This view has been held by many since the conception of computing machines. Probably the first published claim of this sort is by Lady Lovelace, who is cited by Alan Turing, 1950, p. 449 and Douglas Hartree in their discussion of this issue in the 1950s. The source of the Lady Lovelace objection is provided in the source book page for box 17, "Computers only exhibit the free will of their programmers."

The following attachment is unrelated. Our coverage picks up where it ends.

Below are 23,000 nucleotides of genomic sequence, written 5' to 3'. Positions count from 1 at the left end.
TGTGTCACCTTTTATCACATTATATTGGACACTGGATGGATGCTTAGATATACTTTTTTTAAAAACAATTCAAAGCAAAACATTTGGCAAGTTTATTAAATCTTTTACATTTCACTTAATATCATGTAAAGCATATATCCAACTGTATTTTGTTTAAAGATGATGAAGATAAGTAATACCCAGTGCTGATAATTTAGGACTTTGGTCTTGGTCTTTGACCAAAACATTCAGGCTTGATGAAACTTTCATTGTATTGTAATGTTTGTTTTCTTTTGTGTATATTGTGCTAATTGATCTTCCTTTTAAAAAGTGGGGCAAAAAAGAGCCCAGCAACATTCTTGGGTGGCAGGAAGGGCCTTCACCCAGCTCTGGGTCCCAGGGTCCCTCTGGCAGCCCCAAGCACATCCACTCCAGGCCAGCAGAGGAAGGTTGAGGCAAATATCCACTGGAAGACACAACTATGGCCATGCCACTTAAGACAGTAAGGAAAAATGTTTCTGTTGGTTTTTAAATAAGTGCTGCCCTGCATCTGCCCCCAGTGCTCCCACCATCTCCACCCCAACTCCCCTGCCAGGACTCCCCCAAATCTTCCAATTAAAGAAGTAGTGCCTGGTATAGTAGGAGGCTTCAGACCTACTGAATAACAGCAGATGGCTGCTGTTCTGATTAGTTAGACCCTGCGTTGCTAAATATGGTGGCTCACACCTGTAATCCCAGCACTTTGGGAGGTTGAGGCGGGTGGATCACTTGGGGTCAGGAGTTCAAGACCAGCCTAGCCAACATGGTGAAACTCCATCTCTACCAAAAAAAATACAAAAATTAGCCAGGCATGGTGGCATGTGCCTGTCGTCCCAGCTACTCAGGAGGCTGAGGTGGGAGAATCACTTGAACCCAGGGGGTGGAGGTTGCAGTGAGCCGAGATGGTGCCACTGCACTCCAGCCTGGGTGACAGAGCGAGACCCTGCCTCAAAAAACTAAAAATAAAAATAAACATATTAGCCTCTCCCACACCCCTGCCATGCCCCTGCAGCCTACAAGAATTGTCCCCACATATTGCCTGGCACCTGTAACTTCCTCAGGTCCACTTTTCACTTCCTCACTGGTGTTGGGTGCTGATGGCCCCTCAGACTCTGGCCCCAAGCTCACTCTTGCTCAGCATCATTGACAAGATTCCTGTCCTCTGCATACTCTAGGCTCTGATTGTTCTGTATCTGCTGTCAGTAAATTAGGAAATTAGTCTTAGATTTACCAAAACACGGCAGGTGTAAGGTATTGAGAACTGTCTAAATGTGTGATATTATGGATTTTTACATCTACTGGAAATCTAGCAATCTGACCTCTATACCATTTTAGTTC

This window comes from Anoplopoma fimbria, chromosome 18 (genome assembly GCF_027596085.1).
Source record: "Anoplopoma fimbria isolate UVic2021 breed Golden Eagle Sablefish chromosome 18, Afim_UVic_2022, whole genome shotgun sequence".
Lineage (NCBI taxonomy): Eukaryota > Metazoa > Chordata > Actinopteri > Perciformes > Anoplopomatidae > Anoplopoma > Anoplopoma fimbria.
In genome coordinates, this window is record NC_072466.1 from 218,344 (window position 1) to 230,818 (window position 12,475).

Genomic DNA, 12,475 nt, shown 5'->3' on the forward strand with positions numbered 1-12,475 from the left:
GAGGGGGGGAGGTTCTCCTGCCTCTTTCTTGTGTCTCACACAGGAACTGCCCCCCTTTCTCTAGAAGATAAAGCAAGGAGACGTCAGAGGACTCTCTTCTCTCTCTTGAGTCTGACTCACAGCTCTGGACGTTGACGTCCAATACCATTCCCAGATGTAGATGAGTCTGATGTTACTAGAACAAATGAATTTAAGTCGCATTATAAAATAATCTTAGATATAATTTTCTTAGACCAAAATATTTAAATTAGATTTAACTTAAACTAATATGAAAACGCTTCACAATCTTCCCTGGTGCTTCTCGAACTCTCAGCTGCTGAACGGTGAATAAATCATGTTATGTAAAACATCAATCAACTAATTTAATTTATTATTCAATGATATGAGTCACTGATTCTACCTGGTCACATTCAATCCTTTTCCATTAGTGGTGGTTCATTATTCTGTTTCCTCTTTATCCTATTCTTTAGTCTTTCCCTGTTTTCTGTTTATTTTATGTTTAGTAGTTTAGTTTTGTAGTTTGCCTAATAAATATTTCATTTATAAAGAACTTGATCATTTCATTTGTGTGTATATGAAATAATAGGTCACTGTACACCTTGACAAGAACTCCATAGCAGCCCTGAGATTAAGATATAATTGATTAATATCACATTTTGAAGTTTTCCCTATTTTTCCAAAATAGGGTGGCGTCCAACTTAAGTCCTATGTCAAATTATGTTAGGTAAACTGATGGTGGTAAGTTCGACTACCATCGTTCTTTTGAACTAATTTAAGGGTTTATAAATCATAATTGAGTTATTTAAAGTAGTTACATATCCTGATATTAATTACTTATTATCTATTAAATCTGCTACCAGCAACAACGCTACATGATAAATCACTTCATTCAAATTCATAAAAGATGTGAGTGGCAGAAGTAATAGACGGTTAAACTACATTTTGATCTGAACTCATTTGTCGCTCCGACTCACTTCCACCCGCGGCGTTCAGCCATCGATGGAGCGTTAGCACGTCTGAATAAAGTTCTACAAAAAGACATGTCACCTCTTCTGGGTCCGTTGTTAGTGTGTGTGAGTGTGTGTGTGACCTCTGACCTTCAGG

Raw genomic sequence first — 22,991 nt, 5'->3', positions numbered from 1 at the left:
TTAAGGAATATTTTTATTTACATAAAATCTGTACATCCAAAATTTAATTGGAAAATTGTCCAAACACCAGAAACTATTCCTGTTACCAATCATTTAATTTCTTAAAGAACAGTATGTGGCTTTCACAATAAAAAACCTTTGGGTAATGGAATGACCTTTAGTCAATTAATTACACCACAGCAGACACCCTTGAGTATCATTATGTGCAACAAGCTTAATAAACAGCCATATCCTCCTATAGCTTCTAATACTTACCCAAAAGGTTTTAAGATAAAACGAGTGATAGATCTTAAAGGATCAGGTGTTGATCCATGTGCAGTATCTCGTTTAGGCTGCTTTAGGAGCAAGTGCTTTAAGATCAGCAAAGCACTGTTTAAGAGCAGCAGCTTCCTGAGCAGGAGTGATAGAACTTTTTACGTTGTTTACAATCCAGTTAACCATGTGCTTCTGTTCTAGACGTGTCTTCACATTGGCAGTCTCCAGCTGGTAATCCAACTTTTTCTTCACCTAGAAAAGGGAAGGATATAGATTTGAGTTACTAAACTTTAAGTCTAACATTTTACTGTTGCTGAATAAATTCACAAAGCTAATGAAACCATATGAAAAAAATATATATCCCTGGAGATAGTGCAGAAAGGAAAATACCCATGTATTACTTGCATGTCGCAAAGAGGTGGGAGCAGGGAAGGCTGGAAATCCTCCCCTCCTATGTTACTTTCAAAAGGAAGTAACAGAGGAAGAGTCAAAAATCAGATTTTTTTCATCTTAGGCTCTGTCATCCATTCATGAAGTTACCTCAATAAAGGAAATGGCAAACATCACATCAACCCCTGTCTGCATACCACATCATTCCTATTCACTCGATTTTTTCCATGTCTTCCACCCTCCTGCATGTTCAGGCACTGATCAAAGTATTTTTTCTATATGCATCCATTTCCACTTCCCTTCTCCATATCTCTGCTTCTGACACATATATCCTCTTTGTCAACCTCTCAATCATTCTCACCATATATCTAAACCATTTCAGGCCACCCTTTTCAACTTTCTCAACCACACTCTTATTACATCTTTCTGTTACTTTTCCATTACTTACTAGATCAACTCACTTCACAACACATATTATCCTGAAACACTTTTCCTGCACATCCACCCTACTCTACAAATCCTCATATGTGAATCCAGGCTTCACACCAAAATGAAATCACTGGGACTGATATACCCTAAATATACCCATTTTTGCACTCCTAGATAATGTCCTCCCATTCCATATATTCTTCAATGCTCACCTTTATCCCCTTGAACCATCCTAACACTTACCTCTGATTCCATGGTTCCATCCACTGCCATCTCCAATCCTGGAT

Turing, A. M. 1950. Computing machinery and intelligence. Mind, Vol. LIX, No. 236, Oct. 1950, pp. 433-460.
Hartree, Douglas. 1949.Calculating Instruments and Machines, New York.
Free will: The ability to make voluntary unconstrained decisions. Freely made decisions are independent of the influence of such deterministic factors as genetics (nature) and conditioning (nurture).